LONDON/SYDNEY - World shares tipped higher Monday as a mixed European open could not dispel enthusiasm over record heights reached by Japan's Nikkei and as investors braced for a week packed with central bank events and major data that could refine market wagers.

Federal Reserve Chair Jerome Powell testifies before lawmakers on Wednesday and Thursday, though analysts assume he will stay in wait-and-see mode on policy given recent upside surprises on inflation that have helped temper market rate cut bets.

The February payrolls report on Friday could also shift the calculus with forecasts favouring a still-solid rise of 200,000 after January's barnstorming 353,000 jump.

"We are still in an environment of economic improvement. Friday's U.S. employment data will tell us a lot about where we are in terms of wage inflation and consumer resilience," said Lilian Chovin, head of asset allocation at the British private bank, Coutts.

"It will also inform on whether the current narrative is sustainable."

In Europe, a UK budget on Wednesday is followed by the European Central Bank's latest policy meeting on Thursday. The ECB is considered certain to keep rates at 4.0%, but also lower its outlook for inflation in a nod to eventual cuts.

Europe's broadest index of stocks and the German DAX steadied while the French and UK markets slipped 0.2% and 0.3%, respectively by 0905 GMT.

Other events of note this week include U.S. President Joe Biden's State of the Union address on Thursday, the Super Tuesday U.S. primaries and China's National People's Congress (NPC) meeting starting on Tuesday which might flag new stimulus measures.

Chinese blue chips were largely flat awaiting some concrete news on any measures.

The Bank of Canada also meets this week and the expectation is they stay on hold, with a first cut seen in June or later.


MSCI's broadest index of Asia-Pacific shares outside Japan rose 0.7%, after snapping a five-week winning streak with a slight drop last week.

Japan's Nikkei climbed 0.5% to break 40,000 for the first time, having risen for five weeks straight. Tech darling Tokyo Electron has surged over 50% since the start of the year.

An upbeat report on fourth quarter capex out Monday suggested GDP could be revised to positive from negative, meaning Japan was not in recession after all. That added to speculation a strong wage round could lead the Bank of Japan to end negative rates in April.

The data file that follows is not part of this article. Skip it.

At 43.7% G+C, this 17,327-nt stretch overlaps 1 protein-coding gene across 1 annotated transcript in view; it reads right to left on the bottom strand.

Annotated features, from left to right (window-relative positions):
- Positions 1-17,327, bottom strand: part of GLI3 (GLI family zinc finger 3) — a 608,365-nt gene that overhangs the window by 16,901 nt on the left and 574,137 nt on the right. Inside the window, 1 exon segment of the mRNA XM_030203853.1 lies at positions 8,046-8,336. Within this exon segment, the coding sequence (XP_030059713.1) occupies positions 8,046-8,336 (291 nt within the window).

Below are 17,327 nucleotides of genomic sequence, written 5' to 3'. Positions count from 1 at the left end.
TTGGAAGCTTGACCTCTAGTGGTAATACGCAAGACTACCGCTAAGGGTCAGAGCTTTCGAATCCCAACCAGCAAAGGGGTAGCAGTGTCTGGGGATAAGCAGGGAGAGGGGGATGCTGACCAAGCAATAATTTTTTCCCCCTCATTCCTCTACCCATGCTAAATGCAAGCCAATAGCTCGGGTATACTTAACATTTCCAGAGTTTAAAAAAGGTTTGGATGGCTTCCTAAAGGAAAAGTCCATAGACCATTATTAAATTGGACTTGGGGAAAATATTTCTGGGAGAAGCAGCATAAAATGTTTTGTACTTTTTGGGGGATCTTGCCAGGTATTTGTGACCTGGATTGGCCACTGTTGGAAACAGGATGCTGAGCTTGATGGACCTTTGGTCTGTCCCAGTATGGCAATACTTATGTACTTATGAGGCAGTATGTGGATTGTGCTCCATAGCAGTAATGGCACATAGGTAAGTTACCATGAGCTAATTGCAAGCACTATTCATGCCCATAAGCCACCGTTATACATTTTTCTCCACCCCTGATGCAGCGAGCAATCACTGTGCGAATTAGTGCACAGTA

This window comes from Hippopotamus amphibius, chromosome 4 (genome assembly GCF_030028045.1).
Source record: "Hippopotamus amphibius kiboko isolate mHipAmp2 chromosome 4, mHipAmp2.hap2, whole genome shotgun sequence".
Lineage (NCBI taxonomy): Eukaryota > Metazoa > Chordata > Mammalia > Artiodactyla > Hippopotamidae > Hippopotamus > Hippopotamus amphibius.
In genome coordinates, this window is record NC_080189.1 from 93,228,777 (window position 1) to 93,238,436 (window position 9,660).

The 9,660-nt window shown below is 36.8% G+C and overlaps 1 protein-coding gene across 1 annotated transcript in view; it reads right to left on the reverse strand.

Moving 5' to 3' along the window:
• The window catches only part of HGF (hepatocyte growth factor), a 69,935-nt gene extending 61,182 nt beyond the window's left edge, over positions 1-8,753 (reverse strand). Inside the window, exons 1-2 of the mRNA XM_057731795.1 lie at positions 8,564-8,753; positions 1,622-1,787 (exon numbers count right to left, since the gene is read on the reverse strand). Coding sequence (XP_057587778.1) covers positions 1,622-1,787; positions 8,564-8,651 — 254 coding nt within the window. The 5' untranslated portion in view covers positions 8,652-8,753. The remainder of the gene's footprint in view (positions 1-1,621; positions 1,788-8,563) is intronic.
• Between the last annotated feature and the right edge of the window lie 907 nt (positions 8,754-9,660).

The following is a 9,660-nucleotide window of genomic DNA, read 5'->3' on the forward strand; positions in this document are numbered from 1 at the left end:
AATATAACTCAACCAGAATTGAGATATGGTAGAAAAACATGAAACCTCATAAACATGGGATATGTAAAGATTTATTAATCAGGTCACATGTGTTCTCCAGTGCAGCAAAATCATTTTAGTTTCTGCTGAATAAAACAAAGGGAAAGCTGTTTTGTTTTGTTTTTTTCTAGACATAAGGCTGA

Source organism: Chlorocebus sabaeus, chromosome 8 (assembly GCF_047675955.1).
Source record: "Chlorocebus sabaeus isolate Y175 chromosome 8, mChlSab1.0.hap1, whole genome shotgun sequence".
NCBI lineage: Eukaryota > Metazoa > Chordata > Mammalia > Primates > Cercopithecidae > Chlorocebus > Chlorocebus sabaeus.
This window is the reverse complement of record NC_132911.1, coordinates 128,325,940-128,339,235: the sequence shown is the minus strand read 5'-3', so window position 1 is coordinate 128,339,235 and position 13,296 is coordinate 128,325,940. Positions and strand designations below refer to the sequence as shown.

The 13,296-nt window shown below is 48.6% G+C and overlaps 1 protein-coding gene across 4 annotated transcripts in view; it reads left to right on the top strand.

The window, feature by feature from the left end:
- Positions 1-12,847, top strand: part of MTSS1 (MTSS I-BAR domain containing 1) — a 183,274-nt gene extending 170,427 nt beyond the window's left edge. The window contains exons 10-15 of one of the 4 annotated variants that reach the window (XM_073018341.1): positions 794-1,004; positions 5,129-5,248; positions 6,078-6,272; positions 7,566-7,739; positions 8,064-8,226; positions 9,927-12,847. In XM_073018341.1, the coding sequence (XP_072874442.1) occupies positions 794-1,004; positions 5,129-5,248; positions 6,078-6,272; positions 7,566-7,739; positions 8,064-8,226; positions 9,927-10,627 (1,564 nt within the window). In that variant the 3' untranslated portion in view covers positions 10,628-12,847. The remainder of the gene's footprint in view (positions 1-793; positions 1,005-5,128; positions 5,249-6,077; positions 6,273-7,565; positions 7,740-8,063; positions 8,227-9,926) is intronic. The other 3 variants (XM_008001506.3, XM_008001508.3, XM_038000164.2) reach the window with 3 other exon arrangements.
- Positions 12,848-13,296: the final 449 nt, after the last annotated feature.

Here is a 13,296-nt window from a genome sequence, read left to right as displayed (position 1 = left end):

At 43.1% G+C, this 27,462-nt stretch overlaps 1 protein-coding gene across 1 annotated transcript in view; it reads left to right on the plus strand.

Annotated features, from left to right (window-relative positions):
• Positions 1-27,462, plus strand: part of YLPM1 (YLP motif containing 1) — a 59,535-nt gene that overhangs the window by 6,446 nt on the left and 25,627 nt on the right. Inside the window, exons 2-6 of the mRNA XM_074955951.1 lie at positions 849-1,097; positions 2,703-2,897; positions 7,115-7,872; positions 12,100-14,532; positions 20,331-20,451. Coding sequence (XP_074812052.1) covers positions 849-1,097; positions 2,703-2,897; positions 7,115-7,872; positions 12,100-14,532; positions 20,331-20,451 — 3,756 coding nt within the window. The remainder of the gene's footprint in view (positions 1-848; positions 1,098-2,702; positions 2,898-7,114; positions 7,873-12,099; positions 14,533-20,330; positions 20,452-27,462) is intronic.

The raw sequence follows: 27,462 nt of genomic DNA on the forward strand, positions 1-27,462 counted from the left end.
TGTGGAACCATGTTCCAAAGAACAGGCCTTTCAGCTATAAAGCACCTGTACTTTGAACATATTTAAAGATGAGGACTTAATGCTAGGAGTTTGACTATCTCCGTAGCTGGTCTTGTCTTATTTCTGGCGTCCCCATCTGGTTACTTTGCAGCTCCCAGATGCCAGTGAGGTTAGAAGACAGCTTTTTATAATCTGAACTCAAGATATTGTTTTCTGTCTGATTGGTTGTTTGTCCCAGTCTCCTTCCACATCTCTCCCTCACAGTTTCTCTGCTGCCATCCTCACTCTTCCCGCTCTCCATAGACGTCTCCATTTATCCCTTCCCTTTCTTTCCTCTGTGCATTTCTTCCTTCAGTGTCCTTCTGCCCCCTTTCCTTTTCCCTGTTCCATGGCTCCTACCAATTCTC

S&P 500 futures and Nasdaq futures were trading near flat, having made record closing highs on Friday on upbeat earnings and enthusiasm for all things AI.

BofA analyst Savita Subramanian now sees the S&P 500 pushing on to 5,400, thanks to solid earnings, though there is a risk of a correction given how far the market has come.

"The era of lower quality growth where cheap capital and globalization contributed to margins is over," says Subramanian. "Now it's time for sustainable efficiency and productivity gains supported by automation and AI."

In currency markets, the dollar steadied after some soft U.S. economic data, while the yen firmed ahead of Tokyo consumer price data on Tuesday that is expected to show inflation sprang higher in February.

The dollar stood at 150.40 yen, creeping towards last week's peak of 150.85. The euro lay flat at $1.0845 after bouncing from a low of $1.0796 last week.

Bitcoin meanwhile scaled a two-year high, breaking $64,000 as a wave of money carried it within striking distance of record levels.

The U.S. data surprise had helped gold to a two-month top and the metal was last trading steady at $2,083 an ounce.

Oil prices firmed after OPEC+ members led by Saudi Arabia and Russia agreed on Sunday to extend voluntary oil output cuts of 2.2 million barrels per day into the second quarter.

Brent rose 42 cents to $83.97 a barrel, while U.S. crude gained 34 cents to $80.31 per barrel.

(Reporting by Nell Mackenzie and Wayne Cole; Editing by Shri Navaratnam, Christian Schmollinger and Susan Fenton)